God will say to thee, “Take no thought for the morrow, be careful for nothing;” Mammon will say to thee, “Look ahead, be careful for everything;” and when God says to thee, “Give of thy substance to the poor;” Mammon will say, “Hold it tight, it is that giving that spoils everything;” and when God will say unto thee, “Set not thy affections on the things of earth;” Mammon will say, “Get money, get money, get it anyhow;” and when God saith, “Be upright;” Mammon will say, “Cheat thy own father if thou canst win by it.” Mammon and God are at such extreme ends of the earth and so desperately opposed, that I trust, Christian, thou art not such a fool, as to attempt to serve them both. If thou dost thou hast the worldling’s eye, and thou art a worldling thyself. Remember, too, if thou triest to do this we may suspect thee of having the hypocrite’s eye. As Matthew Henry says, “The hypocrite is like the waterman; he pulls this way, but he looks that. He pretends to look to heaven, but he pulls towards his own interest. He says, ‘he looks to Christ,’ but he is always pulling towards his own private advantage. The true Christian, however, is like a traveller; he looks to the goal and then he walks straight on to it; he goes the way he is looking.” Be then not like the hypocrite, who hath this double eye, looking one way and going the other. An old Puritan said, “A hypocrite is like the hawk; the hawk flies upward, but he always keeps his eye down on the prey; let him get up as high as he will, he is always looking on the ground. Whereas, the Christian is like the lark, he turns his eye up to heaven, and as he mounts and sings he looks upward and he mounts upward.”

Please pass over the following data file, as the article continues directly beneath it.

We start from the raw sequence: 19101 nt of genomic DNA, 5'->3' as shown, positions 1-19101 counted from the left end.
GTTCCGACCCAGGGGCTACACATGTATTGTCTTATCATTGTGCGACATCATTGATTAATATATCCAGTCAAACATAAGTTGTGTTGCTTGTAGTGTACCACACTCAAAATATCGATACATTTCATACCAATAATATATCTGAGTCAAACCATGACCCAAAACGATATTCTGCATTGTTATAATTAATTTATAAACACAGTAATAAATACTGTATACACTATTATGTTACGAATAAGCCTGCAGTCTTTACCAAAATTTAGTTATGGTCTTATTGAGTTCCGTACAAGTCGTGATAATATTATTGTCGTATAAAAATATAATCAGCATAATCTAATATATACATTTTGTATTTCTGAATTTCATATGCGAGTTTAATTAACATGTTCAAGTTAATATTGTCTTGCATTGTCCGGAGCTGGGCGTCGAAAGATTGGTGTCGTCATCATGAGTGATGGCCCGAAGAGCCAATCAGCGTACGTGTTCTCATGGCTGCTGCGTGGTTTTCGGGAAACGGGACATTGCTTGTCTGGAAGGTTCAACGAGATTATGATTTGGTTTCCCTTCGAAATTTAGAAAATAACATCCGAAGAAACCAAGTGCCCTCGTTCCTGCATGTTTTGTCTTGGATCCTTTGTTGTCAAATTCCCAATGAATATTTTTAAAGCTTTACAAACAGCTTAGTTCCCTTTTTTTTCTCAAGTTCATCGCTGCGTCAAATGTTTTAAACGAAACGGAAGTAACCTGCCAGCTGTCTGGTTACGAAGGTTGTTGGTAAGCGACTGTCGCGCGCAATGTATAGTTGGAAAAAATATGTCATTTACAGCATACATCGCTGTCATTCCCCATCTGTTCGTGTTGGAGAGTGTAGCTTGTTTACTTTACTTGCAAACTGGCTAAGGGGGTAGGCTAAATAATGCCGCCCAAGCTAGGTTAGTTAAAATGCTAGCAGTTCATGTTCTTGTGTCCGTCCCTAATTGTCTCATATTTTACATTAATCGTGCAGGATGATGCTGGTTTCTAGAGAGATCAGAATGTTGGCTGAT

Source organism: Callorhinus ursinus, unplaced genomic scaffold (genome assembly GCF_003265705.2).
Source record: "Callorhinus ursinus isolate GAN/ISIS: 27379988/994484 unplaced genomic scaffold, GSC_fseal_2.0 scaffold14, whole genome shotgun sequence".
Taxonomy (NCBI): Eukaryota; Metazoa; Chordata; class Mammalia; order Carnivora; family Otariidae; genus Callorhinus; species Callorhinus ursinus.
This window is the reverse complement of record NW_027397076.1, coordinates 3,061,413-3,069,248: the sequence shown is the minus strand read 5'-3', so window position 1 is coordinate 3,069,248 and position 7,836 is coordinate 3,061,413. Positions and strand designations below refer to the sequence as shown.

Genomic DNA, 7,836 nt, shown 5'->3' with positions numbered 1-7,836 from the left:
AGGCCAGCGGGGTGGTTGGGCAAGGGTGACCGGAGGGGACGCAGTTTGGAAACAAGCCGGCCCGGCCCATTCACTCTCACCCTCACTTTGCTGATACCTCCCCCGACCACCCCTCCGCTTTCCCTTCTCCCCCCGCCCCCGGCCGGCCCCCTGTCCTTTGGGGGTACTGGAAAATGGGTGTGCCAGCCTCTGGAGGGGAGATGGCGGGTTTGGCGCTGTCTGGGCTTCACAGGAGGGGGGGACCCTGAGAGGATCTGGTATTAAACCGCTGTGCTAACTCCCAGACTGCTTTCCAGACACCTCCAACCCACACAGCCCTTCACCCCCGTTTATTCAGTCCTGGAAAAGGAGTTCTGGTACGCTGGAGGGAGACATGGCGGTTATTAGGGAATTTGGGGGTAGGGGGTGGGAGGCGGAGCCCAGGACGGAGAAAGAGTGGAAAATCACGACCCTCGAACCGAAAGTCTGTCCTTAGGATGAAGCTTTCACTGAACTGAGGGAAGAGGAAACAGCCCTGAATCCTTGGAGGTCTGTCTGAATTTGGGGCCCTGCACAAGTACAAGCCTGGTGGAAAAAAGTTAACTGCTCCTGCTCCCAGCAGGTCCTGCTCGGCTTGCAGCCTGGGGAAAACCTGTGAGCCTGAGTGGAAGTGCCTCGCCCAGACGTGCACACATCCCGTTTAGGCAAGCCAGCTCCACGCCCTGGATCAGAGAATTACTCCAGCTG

For meditation: Not looking where you ought to be going can have disastrous consequences (Luke 6:39-42).
Sermon no. 335 17 September (Preached 16 September 1860)